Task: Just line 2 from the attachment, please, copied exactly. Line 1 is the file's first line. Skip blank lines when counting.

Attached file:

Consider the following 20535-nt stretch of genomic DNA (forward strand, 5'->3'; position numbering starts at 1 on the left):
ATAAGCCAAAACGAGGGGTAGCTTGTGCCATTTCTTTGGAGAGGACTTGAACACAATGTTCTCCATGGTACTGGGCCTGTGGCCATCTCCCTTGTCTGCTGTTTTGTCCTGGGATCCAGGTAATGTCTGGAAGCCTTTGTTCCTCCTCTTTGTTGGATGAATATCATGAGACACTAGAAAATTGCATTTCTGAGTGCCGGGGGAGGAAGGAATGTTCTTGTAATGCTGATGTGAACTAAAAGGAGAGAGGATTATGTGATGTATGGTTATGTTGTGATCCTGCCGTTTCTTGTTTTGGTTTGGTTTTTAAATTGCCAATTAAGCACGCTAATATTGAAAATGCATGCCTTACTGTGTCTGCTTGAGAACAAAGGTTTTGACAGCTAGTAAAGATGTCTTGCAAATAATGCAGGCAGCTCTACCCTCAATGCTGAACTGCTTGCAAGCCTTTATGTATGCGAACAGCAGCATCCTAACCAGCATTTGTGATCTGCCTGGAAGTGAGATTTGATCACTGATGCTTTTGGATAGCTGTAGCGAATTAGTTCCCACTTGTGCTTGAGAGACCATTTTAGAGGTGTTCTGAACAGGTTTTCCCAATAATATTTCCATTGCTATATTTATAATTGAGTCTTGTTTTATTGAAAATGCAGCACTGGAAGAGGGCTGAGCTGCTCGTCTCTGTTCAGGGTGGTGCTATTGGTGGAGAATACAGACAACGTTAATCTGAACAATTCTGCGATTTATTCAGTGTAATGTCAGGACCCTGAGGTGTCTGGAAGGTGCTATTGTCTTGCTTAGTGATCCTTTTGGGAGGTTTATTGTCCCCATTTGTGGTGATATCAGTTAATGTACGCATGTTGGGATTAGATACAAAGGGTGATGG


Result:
ATAAGCCAAAACGAGGGGTAGCTTGTGCCATTTCTTTGGAGAGGACTTGAACACAATGTTCTCCATGGTACTGGGCCTGTGGCCATCTCCCTTGTCTGCTGTTTTGTCCTGGGATCCAGGTAATGTCTGGAAGCCTTTGTTCCTCCTCTTTGTTGGATGAATATCATGAGACACTAGAAAATTGCATTTCTGAGTGCCGGGGGAGGAAGGAATGTTCTTGTAATGCTGATGTGAACTAAAAGGAGAGAGGATTATGTGATGTATGGTTATGTTGTGATCCTGCCGTTTCTTGTTTTGGTTTGGTTTTTAAATTGCCAATTAAGCACGCTAATATTGAAAATGCATGCCTTACTGTGTCTGCTTGAGAACAAAGGTTTTGACAGCTAGTAAAGATGTCTTGCAAATAATGCAGGCAGCTCTACCCTCAATGCTGAACTGCTTGCAAGCCTTTATGTATGCGAACAGCAGCATCCTAACCAGCATTTGTGATCTGCCTGGAAGTGAGATTTGATCACTGATGCTTTTGGATAGCTGTAGCGAATTAGTTCCCACTTGTGCTTGAGAGACCATTTTAGAGGTGTTCTGAACAGGTTTTCCCAATAATATTTCCATTGCTATATTTATAATTGAGTCTTGTTTTATTGAAAATGCAGCACTGGAAGAGGGCTGAGCTGCTCGTCTCTGTTCAGGGTGGTGCTATTGGTGGAGAATACAGACAACGTTAATCTGAACAATTCTGCGATTTATTCAGTGTAATGTCAGGACCCTGAGGTGTCTGGAAGGTGCTATTGTCTTGCTTAGTGATCCTTTTGGGAGGTTTATTGTCCCCATTTGTGGTGATATCAGTTAATGTACGCATGTTGGGATTAGATACAAAGGGTGATGG